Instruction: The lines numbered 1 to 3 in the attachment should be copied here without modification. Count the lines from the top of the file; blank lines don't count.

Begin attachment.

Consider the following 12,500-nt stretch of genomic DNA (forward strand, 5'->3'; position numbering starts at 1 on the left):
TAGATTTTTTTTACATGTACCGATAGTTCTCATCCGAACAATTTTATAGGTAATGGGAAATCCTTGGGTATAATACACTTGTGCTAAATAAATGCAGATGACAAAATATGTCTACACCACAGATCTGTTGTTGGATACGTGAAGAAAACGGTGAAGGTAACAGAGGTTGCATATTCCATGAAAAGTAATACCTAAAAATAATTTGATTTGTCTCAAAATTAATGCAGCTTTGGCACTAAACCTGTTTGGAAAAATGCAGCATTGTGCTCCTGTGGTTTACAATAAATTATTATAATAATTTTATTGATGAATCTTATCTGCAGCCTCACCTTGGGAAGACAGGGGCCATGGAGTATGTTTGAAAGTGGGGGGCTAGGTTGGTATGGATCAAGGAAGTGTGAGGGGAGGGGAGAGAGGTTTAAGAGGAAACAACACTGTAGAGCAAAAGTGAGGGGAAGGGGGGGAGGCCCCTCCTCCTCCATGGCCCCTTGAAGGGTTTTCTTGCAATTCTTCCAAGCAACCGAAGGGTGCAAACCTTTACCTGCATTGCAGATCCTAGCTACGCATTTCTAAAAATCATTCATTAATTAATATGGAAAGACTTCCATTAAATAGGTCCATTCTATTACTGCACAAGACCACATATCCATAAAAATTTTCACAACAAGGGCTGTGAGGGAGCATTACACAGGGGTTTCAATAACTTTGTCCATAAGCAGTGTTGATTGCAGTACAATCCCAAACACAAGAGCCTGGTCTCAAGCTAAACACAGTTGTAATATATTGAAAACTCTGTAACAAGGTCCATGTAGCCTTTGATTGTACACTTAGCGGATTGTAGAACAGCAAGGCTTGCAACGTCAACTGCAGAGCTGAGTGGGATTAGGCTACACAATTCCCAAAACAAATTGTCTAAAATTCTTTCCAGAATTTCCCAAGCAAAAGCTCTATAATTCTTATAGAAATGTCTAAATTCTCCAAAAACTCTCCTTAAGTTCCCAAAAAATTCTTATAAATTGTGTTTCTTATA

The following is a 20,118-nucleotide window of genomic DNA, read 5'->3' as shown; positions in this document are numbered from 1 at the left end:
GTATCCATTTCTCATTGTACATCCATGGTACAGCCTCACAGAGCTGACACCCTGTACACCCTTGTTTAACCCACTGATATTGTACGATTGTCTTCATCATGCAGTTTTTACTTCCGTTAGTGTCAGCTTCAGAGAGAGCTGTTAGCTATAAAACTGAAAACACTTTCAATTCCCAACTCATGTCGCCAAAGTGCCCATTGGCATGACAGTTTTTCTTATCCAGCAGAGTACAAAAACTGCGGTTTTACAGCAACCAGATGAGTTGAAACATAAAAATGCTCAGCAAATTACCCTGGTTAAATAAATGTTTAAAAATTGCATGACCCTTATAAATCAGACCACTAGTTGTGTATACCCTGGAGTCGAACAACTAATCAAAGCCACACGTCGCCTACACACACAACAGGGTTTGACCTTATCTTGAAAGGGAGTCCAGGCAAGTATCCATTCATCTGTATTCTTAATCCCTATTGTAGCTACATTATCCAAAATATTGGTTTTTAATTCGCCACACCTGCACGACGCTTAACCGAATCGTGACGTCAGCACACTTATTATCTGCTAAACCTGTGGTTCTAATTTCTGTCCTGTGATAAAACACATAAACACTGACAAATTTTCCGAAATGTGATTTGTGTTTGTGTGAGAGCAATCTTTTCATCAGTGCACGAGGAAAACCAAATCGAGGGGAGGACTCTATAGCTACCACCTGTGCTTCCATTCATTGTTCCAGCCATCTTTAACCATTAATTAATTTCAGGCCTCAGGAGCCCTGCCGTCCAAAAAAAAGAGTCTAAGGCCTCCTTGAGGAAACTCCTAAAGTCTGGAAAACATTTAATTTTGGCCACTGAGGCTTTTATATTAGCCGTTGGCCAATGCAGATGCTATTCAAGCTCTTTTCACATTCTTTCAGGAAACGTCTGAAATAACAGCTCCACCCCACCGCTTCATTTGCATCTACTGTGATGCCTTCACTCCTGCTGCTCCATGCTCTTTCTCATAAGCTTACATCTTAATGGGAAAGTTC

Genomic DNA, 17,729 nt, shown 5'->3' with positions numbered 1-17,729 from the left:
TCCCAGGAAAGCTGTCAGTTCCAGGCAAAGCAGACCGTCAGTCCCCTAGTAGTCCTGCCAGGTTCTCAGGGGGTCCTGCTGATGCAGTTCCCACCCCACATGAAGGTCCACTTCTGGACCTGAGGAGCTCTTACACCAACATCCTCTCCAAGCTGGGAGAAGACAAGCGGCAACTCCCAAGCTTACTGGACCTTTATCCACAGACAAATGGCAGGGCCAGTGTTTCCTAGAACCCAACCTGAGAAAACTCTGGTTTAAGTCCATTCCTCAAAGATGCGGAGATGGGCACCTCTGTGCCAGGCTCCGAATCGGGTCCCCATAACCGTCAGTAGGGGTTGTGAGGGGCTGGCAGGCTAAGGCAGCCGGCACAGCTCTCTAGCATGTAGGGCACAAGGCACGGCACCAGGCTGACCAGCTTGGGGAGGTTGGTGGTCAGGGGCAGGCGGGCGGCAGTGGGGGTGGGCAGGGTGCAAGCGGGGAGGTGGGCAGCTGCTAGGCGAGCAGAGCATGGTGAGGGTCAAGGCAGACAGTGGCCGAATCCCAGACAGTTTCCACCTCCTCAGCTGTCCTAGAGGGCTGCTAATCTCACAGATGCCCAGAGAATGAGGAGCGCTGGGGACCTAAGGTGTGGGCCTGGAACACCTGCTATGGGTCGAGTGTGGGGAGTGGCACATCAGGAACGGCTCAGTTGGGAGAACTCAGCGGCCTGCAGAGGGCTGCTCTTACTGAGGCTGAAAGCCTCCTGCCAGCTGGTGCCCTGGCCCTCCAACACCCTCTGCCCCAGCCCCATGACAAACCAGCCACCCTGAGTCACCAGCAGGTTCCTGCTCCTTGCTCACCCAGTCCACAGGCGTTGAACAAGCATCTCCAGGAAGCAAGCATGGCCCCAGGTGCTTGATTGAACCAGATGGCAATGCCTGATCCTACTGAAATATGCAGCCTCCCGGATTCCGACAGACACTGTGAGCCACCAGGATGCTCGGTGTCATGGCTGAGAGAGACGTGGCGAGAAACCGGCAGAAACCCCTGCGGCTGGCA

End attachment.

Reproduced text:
Consider the following 12,500-nt stretch of genomic DNA (forward strand, 5'->3'; position numbering starts at 1 on the left):
TAGATTTTTTTTACATGTACCGATAGTTCTCATCCGAACAATTTTATAGGTAATGGGAAATCCTTGGGTATAATACACTTGTGCTAAATAAATGCAGATGACAAAATATGTCTACACCACAGATCTGTTGTTGGATACGTGAAGAAAACGGTGAAGGTAACAGAGGTTGCATATTCCATGAAAAGTAATACCTAAAAATAATTTGATTTGTCTCAAAATTAATGCAGCTTTGGCACTAAACCTGTTTGGAAAAATGCAGCATTGTGCTCCTGTGGTTTACAATAAATTATTATAATAATTTTATTGATGAATCTTATCTGCAGCCTCACCTTGGGAAGACAGGGGCCATGGAGTATGTTTGAAAGTGGGGGGCTAGGTTGGTATGGATCAAGGAAGTGTGAGGGGAGGGGAGAGAGGTTTAAGAGGAAACAACACTGTAGAGCAAAAGTGAGGGGAAGGGGGGGAGGCCCCTCCTCCTCCATGGCCCCTTGAAGGGTTTTCTTGCAATTCTTCCAAGCAACCGAAGGGTGCAAACCTTTACCTGCATTGCAGATCCTAGCTACGCATTTCTAAAAATCATTCATTAATTAATATGGAAAGACTTCCATTAAATAGGTCCATTCTATTACTGCACAAGACCACATATCCATAAAAATTTTCACAACAAGGGCTGTGAGGGAGCATTACACAGGGGTTTCAATAACTTTGTCCATAAGCAGTGTTGATTGCAGTACAATCCCAAACACAAGAGCCTGGTCTCAAGCTAAACACAGTTGTAATATATTGAAAACTCTGTAACAAGGTCCATGTAGCCTTTGATTGTACACTTAGCGGATTGTAGAACAGCAAGGCTTGCAACGTCAACTGCAGAGCTGAGTGGGATTAGGCTACACAATTCCCAAAACAAATTGTCTAAAATTCTTTCCAGAATTTCCCAAGCAAAAGCTCTATAATTCTTATAGAAATGTCTAAATTCTCCAAAAACTCTCCTTAAGTTCCCAAAAAATTCTTATAAATTGTGTTTCTTATA

The following is a 20,118-nucleotide window of genomic DNA, read 5'->3' as shown; positions in this document are numbered from 1 at the left end: